PB453      Half Unit
Corporate Behaviour and Decision Making

This information is for the 2019/20 session.

Teacher responsible

Dr Grace Lordan OLD.M.2.26


This course is available on the MSc in Behavioural Science. This course is available as an outside option to students on other programmes where regulations permit.

Priority is given to students applying in the following order: students on the MSc in Behavioural Science, students in the department of Psychology and Behavioural Science and students in the wider school.

Course content

The course provides the opportunity for students to learn how the tools of behavioural science can help to improve the outcomes of the firm. Specifically, behavioural science lessons for search and hiring, diversity and inclusion, firm culture, conduct and high stakes decision making are covered. Each topic starts with equipping students with the predictions from traditional economic models. We then proceed to consider the individual biases which distort the decision making process, and how this distorts outcomes. We consider interventions and solutions to these problems with a specific emphasis on : 1. is there a problem, 2. menu of solutions for the problem 3. quantifying if the solutions worked.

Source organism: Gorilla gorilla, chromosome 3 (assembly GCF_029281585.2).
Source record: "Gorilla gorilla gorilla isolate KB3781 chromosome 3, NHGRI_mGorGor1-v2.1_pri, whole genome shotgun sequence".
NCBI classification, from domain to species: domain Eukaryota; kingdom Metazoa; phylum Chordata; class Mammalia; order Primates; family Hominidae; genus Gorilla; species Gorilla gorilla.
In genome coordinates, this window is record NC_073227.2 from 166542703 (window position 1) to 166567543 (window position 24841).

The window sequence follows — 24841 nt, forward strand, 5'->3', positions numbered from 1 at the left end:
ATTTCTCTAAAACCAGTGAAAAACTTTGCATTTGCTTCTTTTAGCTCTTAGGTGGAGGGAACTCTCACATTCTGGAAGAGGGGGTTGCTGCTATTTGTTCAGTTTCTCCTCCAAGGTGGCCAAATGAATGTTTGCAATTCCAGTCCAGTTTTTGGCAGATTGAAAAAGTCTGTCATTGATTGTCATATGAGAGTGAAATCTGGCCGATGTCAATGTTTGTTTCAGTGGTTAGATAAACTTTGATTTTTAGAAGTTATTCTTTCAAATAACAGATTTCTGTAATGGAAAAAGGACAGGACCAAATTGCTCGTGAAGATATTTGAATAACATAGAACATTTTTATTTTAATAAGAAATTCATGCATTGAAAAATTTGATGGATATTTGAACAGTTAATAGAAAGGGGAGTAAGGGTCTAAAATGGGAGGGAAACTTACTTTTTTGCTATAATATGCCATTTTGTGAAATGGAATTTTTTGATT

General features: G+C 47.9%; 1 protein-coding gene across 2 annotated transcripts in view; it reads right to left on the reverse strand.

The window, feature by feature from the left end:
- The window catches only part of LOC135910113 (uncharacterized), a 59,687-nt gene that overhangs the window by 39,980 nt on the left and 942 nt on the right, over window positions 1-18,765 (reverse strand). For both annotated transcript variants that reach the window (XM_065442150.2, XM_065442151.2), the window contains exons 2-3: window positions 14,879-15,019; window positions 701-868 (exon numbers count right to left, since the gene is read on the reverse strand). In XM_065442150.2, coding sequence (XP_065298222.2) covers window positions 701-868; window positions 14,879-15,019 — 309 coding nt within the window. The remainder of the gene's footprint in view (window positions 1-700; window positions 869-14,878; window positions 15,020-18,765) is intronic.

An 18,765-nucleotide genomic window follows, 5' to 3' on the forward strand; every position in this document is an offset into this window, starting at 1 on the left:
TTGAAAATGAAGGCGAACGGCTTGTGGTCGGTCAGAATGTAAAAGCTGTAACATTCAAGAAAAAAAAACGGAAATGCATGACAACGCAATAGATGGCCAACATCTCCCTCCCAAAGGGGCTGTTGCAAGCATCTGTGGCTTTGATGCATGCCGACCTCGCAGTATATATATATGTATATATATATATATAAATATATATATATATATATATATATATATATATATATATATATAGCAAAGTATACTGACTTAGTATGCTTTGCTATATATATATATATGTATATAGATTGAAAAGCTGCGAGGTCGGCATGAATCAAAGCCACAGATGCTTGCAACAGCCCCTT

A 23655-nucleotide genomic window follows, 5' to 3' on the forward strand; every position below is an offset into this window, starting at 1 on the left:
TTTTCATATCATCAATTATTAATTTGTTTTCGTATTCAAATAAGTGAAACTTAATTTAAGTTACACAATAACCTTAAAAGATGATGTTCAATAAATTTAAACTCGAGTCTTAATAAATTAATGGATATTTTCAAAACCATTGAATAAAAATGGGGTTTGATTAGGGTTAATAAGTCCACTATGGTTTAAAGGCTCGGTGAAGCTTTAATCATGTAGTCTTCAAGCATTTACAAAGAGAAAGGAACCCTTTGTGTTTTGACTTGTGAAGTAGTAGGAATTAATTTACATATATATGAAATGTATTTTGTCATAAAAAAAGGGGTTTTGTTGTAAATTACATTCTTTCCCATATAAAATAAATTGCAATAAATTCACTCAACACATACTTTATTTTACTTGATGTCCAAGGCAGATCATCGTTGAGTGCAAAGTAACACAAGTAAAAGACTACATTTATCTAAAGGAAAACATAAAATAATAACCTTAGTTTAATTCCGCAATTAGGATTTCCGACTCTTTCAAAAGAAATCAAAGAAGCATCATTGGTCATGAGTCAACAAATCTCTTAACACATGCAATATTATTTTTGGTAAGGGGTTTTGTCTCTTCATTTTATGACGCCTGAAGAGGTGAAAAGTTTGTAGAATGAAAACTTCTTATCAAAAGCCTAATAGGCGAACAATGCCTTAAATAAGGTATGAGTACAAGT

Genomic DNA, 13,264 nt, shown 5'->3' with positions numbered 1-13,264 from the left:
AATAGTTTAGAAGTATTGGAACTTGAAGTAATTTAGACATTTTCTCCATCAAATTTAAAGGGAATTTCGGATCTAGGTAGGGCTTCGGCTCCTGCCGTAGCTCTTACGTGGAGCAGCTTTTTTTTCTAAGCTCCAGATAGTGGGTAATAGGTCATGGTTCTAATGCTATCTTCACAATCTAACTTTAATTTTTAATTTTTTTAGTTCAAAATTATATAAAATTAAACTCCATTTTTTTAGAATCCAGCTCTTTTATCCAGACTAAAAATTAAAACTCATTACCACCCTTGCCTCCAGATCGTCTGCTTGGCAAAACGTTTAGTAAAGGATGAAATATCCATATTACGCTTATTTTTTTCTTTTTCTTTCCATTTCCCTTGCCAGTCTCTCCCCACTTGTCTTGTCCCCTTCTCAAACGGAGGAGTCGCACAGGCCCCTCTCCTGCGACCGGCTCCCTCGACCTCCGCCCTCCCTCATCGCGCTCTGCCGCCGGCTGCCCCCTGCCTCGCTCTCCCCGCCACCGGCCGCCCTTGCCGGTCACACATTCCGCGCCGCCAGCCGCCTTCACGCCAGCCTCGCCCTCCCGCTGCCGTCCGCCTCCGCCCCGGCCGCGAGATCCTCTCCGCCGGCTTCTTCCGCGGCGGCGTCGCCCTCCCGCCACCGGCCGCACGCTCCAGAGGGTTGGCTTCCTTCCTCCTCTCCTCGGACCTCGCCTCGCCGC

10 hours of lectures and 15 hours of seminars in the LT.

Students will have a reading week during week 6.

Formative coursework

Students will be expected to produce 1 case study in the LT.

Case study with short questions that matches the style of the summative assessment

Indicative reading

Bertrand Marrianne and Duflo Ester. Field Experiments on Discrimination. in Handbook of Economic

Field Experiments. Volume 1, pages 309 - 393 2017.

MLA: Gneezy, Uri, Kenneth L. Leonard, and John A. List. "Gender differences in competition: Evidence from a

matrilineal and a patriarchal society." Econometrica 77.5 (2009): 1637-1664.

Johnston, David W. and Lordan, Grace (2016) Racial prejudice and labour market penalties during

economic downturns European Economic Review, 84. 57-75

Lordan, Grace and Pischke, Jorn-Steffen (2016) Does Rosie like riveting? Male and female occupational choices

NBER working paper, 22495. National Bureau of Economic Research, Cambridge, USA.

Kandasamy, Narayanan, et al. "Cortisol shifts financial risk preferences." Proceedings of the National Academy

of Sciences 111.9 (2014): 3608-3613.

Shiller, Robert J. Finance and the Good Society, Princeton: Princeton University Press, 2012.

Fama, Eugene, “Market Efficiency, Long-Term Returns, and Behavioral Finance,” Journal of Financial



Coursework (100%, 4000 words) in the ST.

Two case studies with short questions

Key facts

Department: Psychological and Behavioural Science

Total students 2018/19: Unavailable

Average class size 2018/19: Unavailable

Controlled access 2018/19: No

Value: Half Unit

Guidelines for interpreting course guide information

Personal development skills